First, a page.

The first step is to mark someone or put a derogatory label on them. Sanghi, bhakt, fascist are the standard terms of abuse in the LeLi lexicon. Usually that alone is enough to remove the unwanted views.
You can add any number of whiplash expletives to criticize the ones you don’t like: Brahmin, Patriarchal, Misogynist, Hindu Nationalist, Hindutva-vadi, Chaiwala, Yogi, etc. They serve the same purpose. Like a whistle to bring out the “running dogs”, not from capitalism as the phrase used to be in the heyday of the Comintern, but from the thugs of the cancellation culture and other crusaders of political correctness who guard the global academy. . Not surprisingly, these activists and advocates of so-called liberal values ​​hunt in droves and are themselves an illiberal group. They do not tolerate the right of other people to disagree with them.
Think of how evolutionary biologist Richard Dawkins was canceled after being invited to speak at one of America’s most politically active and radical campuses, the University of California at Berkeley in 2017. The reason? His alleged Islamophobia. A charge he has vehemently denied. Dawkins is critical of all religions, including Christianity.
Here’s another example closer to home, from the supposedly most cultured city in India, Calcutta. In May 2016, the Vivek Agnihotri screening of Buddha in a traffic jam at Jadavpur University’s Triguna Dev auditorium was canceled at the last minute. He was interrupted and attacked at Gate No. 8 of the university. A student put his hand out the window and called him “Rohith Vemula’s killer.” When Agnihotri replied, “Rohith was not killed. He had committed suicide, ”the student yelled,“ You bloody liar! He was murdered.”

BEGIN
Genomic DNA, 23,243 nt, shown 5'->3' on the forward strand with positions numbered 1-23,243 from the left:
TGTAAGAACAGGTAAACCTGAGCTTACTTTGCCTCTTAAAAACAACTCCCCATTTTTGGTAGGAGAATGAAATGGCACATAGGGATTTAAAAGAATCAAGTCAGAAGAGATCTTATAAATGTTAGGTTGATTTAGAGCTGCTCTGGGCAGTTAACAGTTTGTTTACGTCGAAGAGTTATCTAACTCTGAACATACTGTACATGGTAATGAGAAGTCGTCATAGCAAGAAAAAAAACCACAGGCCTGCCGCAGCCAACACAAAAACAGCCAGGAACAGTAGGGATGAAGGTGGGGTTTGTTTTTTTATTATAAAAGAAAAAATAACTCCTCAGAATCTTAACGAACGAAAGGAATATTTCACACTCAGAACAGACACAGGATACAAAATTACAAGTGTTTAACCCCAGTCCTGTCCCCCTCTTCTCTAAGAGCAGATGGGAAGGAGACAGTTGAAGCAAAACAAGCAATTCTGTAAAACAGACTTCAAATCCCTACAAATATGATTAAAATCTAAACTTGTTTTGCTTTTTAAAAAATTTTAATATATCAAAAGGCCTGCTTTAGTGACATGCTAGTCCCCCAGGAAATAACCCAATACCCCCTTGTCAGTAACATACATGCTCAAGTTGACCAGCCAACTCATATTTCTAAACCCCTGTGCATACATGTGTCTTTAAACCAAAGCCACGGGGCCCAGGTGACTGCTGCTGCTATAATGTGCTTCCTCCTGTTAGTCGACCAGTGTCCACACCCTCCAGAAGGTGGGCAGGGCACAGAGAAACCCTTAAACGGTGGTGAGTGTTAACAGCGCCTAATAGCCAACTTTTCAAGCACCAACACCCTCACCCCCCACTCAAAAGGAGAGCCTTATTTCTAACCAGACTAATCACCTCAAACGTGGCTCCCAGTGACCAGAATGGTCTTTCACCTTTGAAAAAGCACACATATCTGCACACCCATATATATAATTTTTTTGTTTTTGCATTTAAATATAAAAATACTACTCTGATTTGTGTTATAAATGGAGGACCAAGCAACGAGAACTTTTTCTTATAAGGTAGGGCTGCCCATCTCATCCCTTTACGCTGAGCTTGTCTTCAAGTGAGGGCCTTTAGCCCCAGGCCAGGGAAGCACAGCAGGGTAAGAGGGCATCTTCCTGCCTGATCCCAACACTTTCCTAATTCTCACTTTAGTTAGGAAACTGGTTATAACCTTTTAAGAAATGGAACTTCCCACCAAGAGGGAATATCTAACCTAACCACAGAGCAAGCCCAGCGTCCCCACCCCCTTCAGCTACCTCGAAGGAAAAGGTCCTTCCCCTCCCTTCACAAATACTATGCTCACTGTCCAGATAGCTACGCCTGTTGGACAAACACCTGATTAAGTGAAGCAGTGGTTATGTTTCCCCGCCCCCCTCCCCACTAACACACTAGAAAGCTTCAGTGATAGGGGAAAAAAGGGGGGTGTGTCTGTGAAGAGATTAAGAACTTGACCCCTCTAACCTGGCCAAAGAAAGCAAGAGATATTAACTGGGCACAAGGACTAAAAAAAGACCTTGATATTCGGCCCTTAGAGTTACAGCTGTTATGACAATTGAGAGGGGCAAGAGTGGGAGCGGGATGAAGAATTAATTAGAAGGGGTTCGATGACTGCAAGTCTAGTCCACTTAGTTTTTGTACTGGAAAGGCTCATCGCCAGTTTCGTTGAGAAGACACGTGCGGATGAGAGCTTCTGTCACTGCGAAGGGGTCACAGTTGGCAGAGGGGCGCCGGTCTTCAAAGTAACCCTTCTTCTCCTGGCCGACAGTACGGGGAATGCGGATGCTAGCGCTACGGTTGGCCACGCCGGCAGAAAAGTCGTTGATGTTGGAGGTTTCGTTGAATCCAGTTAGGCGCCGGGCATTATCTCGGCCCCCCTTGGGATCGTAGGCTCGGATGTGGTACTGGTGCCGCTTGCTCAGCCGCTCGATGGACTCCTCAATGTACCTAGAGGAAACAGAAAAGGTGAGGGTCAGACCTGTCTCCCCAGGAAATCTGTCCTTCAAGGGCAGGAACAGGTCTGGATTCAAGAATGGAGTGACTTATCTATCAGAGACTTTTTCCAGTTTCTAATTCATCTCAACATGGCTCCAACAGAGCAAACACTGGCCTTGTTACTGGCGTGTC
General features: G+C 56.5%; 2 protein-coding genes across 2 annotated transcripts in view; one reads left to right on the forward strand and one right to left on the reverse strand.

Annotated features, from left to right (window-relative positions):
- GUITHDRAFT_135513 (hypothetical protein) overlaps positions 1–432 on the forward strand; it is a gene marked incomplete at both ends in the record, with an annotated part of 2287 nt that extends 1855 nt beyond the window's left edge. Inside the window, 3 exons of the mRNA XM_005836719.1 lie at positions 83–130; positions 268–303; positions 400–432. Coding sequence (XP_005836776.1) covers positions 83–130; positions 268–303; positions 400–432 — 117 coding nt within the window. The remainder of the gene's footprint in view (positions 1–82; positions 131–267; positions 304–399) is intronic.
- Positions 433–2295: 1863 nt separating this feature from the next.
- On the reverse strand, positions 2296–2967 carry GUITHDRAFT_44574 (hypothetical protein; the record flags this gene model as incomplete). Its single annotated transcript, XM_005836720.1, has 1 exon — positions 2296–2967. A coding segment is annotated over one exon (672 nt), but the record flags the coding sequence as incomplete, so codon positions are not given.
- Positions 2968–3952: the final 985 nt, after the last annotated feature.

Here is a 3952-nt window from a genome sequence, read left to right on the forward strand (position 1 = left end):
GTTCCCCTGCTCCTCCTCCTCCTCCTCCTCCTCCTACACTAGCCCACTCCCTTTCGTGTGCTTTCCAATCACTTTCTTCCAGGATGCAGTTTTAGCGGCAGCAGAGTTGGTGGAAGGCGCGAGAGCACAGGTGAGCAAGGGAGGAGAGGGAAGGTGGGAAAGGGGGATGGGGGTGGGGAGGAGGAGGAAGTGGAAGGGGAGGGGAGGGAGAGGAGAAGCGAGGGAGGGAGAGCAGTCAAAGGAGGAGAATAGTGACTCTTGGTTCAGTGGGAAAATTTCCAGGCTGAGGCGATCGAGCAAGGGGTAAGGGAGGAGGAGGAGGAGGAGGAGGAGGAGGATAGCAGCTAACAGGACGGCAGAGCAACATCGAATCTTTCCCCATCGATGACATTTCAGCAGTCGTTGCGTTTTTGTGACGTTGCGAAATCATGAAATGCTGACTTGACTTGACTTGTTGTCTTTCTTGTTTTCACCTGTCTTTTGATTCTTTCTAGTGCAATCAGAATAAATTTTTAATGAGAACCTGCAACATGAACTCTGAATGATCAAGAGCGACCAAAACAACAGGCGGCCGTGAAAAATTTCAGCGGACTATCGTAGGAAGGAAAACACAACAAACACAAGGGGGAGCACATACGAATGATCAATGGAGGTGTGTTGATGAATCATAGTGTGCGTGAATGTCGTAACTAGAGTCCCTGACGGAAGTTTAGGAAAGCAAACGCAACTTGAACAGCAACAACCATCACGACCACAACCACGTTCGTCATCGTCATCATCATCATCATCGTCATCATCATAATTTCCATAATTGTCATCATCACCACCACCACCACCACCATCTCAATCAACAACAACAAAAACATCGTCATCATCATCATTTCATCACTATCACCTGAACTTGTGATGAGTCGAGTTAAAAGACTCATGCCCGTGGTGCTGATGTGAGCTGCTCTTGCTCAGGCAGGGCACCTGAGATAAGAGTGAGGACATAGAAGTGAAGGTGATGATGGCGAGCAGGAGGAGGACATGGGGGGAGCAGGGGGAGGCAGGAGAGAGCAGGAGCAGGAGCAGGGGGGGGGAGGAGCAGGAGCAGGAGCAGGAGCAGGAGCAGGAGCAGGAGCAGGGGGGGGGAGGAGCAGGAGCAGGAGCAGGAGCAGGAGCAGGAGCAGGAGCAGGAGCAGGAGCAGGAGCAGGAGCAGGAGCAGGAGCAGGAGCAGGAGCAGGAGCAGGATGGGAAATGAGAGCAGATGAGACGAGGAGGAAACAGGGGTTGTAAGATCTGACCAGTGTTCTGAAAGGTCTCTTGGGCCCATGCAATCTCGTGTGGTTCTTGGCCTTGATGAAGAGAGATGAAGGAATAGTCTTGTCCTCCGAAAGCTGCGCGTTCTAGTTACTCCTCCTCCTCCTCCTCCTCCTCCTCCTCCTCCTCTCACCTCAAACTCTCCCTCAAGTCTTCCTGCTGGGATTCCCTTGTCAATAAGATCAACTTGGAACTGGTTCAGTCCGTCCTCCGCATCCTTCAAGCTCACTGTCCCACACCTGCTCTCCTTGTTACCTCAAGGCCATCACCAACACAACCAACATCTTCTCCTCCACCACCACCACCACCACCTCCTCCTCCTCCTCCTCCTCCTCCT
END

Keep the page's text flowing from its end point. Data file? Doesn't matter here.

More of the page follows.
When Pratap Bhanu Mehta resigns from Ashoka University, there are 150 academics from around the world who shout that it is an attack on academic freedom. But how many of them wrote letters to the rectors, directors or deans of the institutions where the Agnihotri film was banned or when it was attacked and interrupted?
Mehta and Agnihotri: apples and oranges? Maybe. But if one were to respond to one metaphor with another, what is goose sauce is, or should be, goose sauce. Unfortunately, it is not. And that is what happens to those who denounce the end of academic freedom.